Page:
back to article Linus Torvalds launches Linux kernel 5.10, warns devs not to send 5.11 code too close to Christmas

Linus Torvalds has released version 5.10 of the Linux kernel and given developers working on the project a pre-Christmas deadline to get their desired additions for 5.11 into his inbox. Torvalds’ release announcement for version 5.10 stated: “I pretty much always wish that the last week was even calmer than it was, and that's …

  1. Anonymous Coward
    Anonymous Coward

    bye bye 2038->1901, I'll not miss you at all.

    "knocks off year 2038 bug" gets my vote as the best Linux kernel yet. No one wants to see this happen:

    2039-01-19 03:14:06 (Tuesday)

    2039-01-19 03:14:07 (Tuesday)

    1901-12-13 20:45:52 (Friday)

    1901-12-13 20:45:53 (Friday)

    Although an early weekend, might be nice.

    1. Tom 7 Silver badge

      Re: bye bye 2038->1901, I'll not miss you at all.

      Could call it the brexit deal at last bug.

      1. Robert Grant Silver badge
        Joke

        Re: bye bye 2038->1901, I'll not miss you at all.

        1901 was the best year anyway! Everyone knew their place, amirite?

    2. Graham Cunningham

      Re: bye bye 2038->1901, I'll not miss you at all.

      @AC, am I missing a subtlety in your post? Unix epoch is 1970-01-01 00:00:00 - 2038-01-19 03:14:07

      1. amacater

        Re: bye bye 2038->1901, I'll not miss you at all.

        Is it just an off by one error :)

      2. Anonymous Coward
        Anonymous Coward

        Re: bye bye 2038->1901, I'll not miss you at all.

        (Sorry I typoed 2038 as 2039 in my post, it should have been)

        2038-01-19 03:14:06 (Tuesday)

        2038-01-19 03:14:07 (Tuesday)

        1901-12-13 20:45:52 (Friday)

        1901-12-13 20:45:53 (Friday)

        1970-01-01 00:00:00 + 0x7FFFFFFF = 2038-01-19 03:14:07

        (0x7FFFFFFF hex = 01111111111111111111111111111111 in binary = 2147483647 decimal)

        1970-01-01 00:00:00 + 0xFFFFFFF = 1901-12-13 20:45:52

        (0x80000000 hex = 10000000000000000000000000000000 in binary = -2147483647 decimal)

        The 2038 bug exists because programmers decided to use a signed 32-bit integer, instead of an unsigned 32-bit integer.

        1. Anonymous Coward
          Anonymous Coward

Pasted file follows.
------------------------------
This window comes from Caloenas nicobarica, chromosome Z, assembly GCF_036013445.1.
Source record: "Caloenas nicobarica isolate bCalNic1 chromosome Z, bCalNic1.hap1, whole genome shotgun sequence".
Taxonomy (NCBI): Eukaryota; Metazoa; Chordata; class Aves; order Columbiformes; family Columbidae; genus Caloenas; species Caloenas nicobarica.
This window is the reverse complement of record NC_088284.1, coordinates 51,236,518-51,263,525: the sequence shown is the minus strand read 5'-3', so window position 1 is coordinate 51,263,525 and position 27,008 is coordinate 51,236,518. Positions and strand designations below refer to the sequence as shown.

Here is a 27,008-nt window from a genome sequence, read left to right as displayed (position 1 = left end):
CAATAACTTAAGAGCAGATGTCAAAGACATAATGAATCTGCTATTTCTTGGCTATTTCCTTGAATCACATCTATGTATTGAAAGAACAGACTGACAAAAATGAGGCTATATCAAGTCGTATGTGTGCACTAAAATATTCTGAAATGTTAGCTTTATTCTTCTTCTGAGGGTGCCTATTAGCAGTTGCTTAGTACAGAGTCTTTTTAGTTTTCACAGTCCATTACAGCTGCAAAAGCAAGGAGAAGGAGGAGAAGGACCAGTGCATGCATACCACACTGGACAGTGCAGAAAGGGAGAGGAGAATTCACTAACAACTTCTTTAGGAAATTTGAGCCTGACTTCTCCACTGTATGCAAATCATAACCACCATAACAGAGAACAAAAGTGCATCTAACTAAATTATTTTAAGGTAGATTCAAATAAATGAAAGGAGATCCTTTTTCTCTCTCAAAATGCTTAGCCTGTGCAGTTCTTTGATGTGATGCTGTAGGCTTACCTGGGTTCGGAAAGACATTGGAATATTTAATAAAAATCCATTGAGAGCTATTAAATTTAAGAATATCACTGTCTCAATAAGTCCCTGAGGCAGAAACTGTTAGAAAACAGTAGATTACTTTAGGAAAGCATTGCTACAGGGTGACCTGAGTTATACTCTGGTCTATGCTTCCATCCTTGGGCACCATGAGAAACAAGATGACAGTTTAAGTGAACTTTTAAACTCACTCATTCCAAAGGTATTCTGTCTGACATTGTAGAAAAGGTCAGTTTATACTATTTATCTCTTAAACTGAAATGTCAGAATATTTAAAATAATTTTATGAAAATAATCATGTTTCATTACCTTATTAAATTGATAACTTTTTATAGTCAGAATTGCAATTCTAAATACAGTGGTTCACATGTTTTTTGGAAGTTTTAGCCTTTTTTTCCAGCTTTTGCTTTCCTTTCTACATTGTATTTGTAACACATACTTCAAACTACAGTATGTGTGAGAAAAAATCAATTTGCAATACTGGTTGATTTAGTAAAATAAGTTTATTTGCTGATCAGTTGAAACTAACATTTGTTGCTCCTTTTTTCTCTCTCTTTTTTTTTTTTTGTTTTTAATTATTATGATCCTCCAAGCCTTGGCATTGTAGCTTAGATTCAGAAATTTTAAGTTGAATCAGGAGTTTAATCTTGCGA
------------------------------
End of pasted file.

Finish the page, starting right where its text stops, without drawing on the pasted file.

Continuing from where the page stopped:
Re: bye bye 2038->1901, I'll not miss you at all.

          I'm off to get my coffee, still asleep.

          0xFFFFFFF should have been 0x80000000

          1. This post has been deleted by its author

        2. Graham Cunningham

          Re: bye bye 2038->1901, I'll not miss you at all.

          @AC Thanks for the workings. I assumed it was unsigned and rolling back to 0, so I learned something today! :)

        3. Anonymous Coward Silver badge
          Boffin

          Re: bye bye 2038->1901, I'll not miss you at all.

          "programmers decided to use a signed 32-bit integer, instead of an unsigned 32-bit integer"

          It wasn't really a choice; they needed to support recent-past dates as of that era. The only alternative would've been unsigned but with an earlier epoch in which case they quite possibly would have chosen 1900-01-01

  2. Ian Johnston Silver badge

    What happens to the Linux kernel when Linus retires, dies from COVID-19 or simply falls under a bus? The whole project seems extraordinarily dependent on one person.

    1. Anonymous Coward Silver badge
      Linux

      Funnily enough, he has considered it.

      As reported on this esteemed site

      Greg Kroah-Hartman would take over the reins, at least temporarily.

      1. Ian Johnston Silver badge

        Thanks. Even so, for such an internationally important project to be so informally dependent on a very small number of people still seems a bit risky.

        1. matjaggard

          It's not really - far better to have a person deciding what goes in than a corporation. If it all goes titsup the worst that happens is several Linux forks become popular. Bad for invention and unity but not really the end of the world and few people using Linux would even notice.

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